A Philadelphia jury awarded nearly $2.5 million yesterday to a woman who had a towel left in her abdomen by the same doctor who was ordered to pay $1.7 million last week in another case for failing to diagnose breast cancer.
By Lori Lichtman
Of the Legal Staff
In February 1992, Dr. Marvin Kalafer performed a partial hysterectomy on Judy Levin and left a 15-by-15-inch towel in her stomach cavity, according to her attorney, Paul Lauricella of McLaughlin & Lauricella.
The doctor had used the towel to wipe his hands. The towel went unnoticed inside Levin because it wasn’t on the instrument check list, Lauricella said.
The incident happened at Frankford Hospital, which was a named defendant in the case. The jury said the hospital shared no liability with the doctor.
According to one of the plaintiff’s medical experts, it took doctors three weeks to find the towel. Levin suffered from a pelvic abscess and had to undergo another surgery to remove the towel.
The trial before Court of Common Pleas Judge Frederica A. Massiah-Jackson started last Wednesday.
Lauricella said the trial was pretty cut-and-dried.
“A poorly trained monkey could have tried this case and gotten the same outcome that I did,” said Lauricella. “I take no credit for the verdict.”
The jury awarded $2,418,600 in damages and $81,000 in medical expenses.
But Lauricella said the case would have gone away for much less, saying that Common Pleas Judge Sandra Mazer Moss put a settlement value of $150,000 dollars on it last December.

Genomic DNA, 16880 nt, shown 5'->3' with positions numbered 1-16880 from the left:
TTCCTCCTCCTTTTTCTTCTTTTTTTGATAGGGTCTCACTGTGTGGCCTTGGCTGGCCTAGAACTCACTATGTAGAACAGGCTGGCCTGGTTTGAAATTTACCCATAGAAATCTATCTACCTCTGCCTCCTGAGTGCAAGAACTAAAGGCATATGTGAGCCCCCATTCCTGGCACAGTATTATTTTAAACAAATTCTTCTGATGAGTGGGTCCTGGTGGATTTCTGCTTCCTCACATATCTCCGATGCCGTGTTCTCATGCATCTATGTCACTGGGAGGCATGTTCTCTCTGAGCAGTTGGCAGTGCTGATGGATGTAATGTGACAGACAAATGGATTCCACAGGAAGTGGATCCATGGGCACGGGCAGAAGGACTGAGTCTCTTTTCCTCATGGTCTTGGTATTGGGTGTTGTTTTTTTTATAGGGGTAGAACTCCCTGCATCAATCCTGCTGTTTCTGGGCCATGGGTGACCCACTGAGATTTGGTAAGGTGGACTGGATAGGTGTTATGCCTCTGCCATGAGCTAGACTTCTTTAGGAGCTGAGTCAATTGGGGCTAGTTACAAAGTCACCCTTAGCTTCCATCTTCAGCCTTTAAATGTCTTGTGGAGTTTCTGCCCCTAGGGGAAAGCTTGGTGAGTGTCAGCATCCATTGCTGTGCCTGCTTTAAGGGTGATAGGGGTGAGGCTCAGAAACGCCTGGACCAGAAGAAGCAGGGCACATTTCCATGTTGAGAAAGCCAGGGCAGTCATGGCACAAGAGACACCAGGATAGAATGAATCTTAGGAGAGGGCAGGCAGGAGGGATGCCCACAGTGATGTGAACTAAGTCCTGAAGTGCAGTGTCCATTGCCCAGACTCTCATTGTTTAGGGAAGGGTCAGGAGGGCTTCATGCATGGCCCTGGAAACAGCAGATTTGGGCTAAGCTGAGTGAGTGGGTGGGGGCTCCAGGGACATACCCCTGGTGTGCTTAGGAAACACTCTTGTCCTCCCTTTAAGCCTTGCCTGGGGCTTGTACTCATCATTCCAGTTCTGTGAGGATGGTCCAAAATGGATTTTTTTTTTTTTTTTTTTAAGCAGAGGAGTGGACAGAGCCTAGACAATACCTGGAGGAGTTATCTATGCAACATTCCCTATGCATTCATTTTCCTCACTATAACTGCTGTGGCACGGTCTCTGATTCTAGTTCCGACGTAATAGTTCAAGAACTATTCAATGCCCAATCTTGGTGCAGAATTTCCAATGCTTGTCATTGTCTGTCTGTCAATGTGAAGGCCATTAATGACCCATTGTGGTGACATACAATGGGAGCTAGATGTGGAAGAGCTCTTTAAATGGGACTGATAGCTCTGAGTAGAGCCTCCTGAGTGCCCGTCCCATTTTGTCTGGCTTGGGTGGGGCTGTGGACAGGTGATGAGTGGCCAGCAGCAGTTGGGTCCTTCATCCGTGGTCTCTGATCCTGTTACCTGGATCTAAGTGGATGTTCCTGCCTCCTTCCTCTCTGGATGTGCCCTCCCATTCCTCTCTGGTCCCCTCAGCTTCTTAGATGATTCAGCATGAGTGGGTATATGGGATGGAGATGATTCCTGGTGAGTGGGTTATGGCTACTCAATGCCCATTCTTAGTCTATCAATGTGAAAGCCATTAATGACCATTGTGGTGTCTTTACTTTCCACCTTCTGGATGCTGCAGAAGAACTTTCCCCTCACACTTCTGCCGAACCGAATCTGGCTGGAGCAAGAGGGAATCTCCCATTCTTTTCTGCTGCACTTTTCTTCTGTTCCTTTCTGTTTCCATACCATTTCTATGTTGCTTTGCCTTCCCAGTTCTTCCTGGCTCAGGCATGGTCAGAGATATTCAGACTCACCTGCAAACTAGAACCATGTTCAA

Kalafer was insured by the Pennsylvania Insurance Guaranty Association (PIGA). Lauricella faulted them for not settling for less.
“The people at PIGA – I’ll be polite and say they were stubborn,” said Lauricella. “I cannot fully understand why they didn’t settle this case when they had the chance.”
Kalafer’s lawyer, Scott Jeffries of Plymouth Meeting firm Obrien & Ryan, could not be reached for comment late yesterday afternoon.
Lauricella said that Kalafer denied liability throughout much of the legal proceedings, including his deposition. The doctor then changed his story for the trial.
“I think the jury was somewhat put off by his last-minute efforts to acknowledge liability,” said Lauricella.
The verdict came hard on the heels of a $1.7 million verdict awarded to another patient of Kalafer’s just last week.
In that case, Kalafer is said to have dismissed a patient’s complaints of soreness and lumps in her breasts as fibrocystic disease, failing to order diagnostic tests for nearly two years. By the time the cancer was finally diagnosed, it had metastasized to the bone.